Alessandra Lanzara, Berkeley physics professor, awarded the 2023 Bakar Prize

February 22, 2023

Four UC Berkeley faculty members have been awarded the 2023 Bakar Prize, which is designed to give a boost to innovators as they translate their discoveries into real-world solutions.

The prize is given annually to former Bakar Fellows and provides additional resources to ensure a successful transition of their technology from academic research to industry applications.

Now in its 11th year, the Bakar Fellows Programs has supported 64 Faculty Fellows and more than 50 Innovation Fellows as graduate students or postdoctoral fellows. The program continues to attract and support innovative research teams that are committed to moving their basic research discoveries into real-world applications.

The four prize winners are:

Alessandra Lanzara, professor of physics: A New Quantum Detection Tool for Quantum Information Science

There is a worldwide race to build quantum computers that will allow for complex and currently impossible calculations in fields such as cryptography and protein modeling. Key to this revolution in computing is an understanding of how to build a quantum bit, or “qubit,” the basic unit of information in a quantum computer. Spin, an intrinsic property of all elementary particles and the quantum-mechanical counterpart of angular momentum in classical physics, is viewed as one of the leading candidates for qubits. Scientists will need new tools to access and control the spin quantum number, especially in those materials such as superconductors and topological insulators that hold great promise for quantum computing. Lanzara’s research group has developed a one-of-a-kind tool called spin-Time of Flight (spin-TOF), which allows mapping and manipulation of the spin property of materials and is a thousandfold more efficient than other existing tools. Her Bakar Fellows Award will enable her to commercialize spin-TOF for use by researchers in the fields of quantum materials and computing and also undertake research and development of the next generation tool for industry applications.

Markita Landry, associate professor of chemical and biomolecular engineering: Bypassing plant regeneration with nanotechnologies to deliver DNA, RNA, and protein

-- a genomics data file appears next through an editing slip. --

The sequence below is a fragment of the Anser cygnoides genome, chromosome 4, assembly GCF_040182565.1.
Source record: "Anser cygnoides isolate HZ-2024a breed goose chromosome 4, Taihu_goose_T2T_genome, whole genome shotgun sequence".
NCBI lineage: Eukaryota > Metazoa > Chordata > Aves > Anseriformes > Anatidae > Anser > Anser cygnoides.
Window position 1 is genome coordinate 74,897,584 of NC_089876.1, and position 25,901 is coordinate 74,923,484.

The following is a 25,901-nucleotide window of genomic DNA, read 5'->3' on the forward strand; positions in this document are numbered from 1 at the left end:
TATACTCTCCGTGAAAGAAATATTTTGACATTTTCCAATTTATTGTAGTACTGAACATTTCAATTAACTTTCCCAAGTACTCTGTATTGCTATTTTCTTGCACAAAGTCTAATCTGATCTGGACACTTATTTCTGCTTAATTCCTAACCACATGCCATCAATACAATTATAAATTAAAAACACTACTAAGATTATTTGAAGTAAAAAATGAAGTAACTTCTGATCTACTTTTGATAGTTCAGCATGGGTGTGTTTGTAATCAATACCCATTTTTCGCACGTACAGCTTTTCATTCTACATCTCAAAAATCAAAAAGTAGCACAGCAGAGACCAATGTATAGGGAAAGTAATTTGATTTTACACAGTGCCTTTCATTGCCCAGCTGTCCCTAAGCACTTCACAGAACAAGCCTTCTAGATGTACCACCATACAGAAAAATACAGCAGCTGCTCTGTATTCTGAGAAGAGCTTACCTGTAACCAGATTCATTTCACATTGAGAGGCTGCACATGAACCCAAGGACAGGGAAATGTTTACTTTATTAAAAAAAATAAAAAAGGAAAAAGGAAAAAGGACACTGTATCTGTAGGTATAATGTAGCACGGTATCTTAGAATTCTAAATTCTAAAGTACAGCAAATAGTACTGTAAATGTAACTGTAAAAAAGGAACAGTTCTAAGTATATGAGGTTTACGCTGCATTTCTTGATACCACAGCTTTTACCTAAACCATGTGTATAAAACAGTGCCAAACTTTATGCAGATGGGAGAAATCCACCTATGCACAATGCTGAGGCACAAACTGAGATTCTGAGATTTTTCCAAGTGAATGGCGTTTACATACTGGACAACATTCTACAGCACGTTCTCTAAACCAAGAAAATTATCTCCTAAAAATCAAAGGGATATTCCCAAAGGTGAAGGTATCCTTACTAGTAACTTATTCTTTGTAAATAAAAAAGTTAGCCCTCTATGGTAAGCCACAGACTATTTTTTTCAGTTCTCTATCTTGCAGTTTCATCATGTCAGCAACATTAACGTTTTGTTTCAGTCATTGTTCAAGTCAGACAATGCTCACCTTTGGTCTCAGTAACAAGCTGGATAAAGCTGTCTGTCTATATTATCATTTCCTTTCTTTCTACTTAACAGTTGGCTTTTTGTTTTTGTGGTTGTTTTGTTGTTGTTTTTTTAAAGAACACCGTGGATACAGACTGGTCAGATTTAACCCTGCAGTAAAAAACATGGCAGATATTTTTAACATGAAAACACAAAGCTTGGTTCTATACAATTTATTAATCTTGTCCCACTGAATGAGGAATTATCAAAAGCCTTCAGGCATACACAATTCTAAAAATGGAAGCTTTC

Plants are vastly underrepresented among the many biological systems in which genetic engineering is routine. Technologies to genetically manipulate plants yield random DNA integration into the plant genome, are inefficient and require transgene segregation through laborious breeding if labeling as a genetically modified organism (GMO) is to be avoided. With current approaches, it can take months or years to obtain and test a plant genetic variant. One main bottleneck facing efficient plant genetic modification is efficient biomolecule delivery into plant cells through the rigid and multi-layered cell wall. Landry’s lab has developed a nanotechnology that enables high-throughput delivery of biomolecules to plants without requiring expensive equipment or refrigeration of reagents. The method results in transient protein expression without incorporation of foreign DNA into the plant genome.

Rikky Muller, assistant professor of electrical engineering and computer sciences: Ear EEG: Hearables That Read Your Mind and Your Dreams

Smart earbuds and hearing aids known as hearables have transformed the headphone and audiology landscape. In addition to enhancing enjoyment of music and conversation, technologically advanced electronic in-ear devices controlled by touch, movement or voice are being applied to medical monitoring, fitness tracking and more. Muller’s research group has developed EarEEG, which uses lightweight in-ear earbuds to detect the brain’s electrical activity. Electroencephalography (EEG) is recorded non-invasively from the ear canal and transmitted wirelessly to the user’s smartphone. Her goal is to enable the seamless connection of mind to device in a variety of user interface, consumer and health care applications.

Jaijeet Roychowdhury, professor of electrical engineering and computer sciences: Oscillator Ising Machines for Combinatorial Optimization

In our information-dominated world, combinatorial optimization problems are ubiquitous. Logistics and transportation, intelligent robots, autonomous cars, smart grids, drug design and communication networks all involve finding the optimal solution from among millions or billions of possibilities. “Quantum annealing” machines have been proposed to solve such problems quickly, but they are large, expensive and difficult to scale to solve ever-larger problems. Roychowdhury and his graduate student, Tianshi Wang, have invented a new approach called an Oscillator Ising Machine (OIM), which solves combinatorial optimization problems using coupled electronic oscillator circuits. Because OIMs are based on conventional integrated circuit technology, they are a far smaller, less expensive and more scalable alternative. OIM chips may become a standard technology, as GPUs are for graphics computations.

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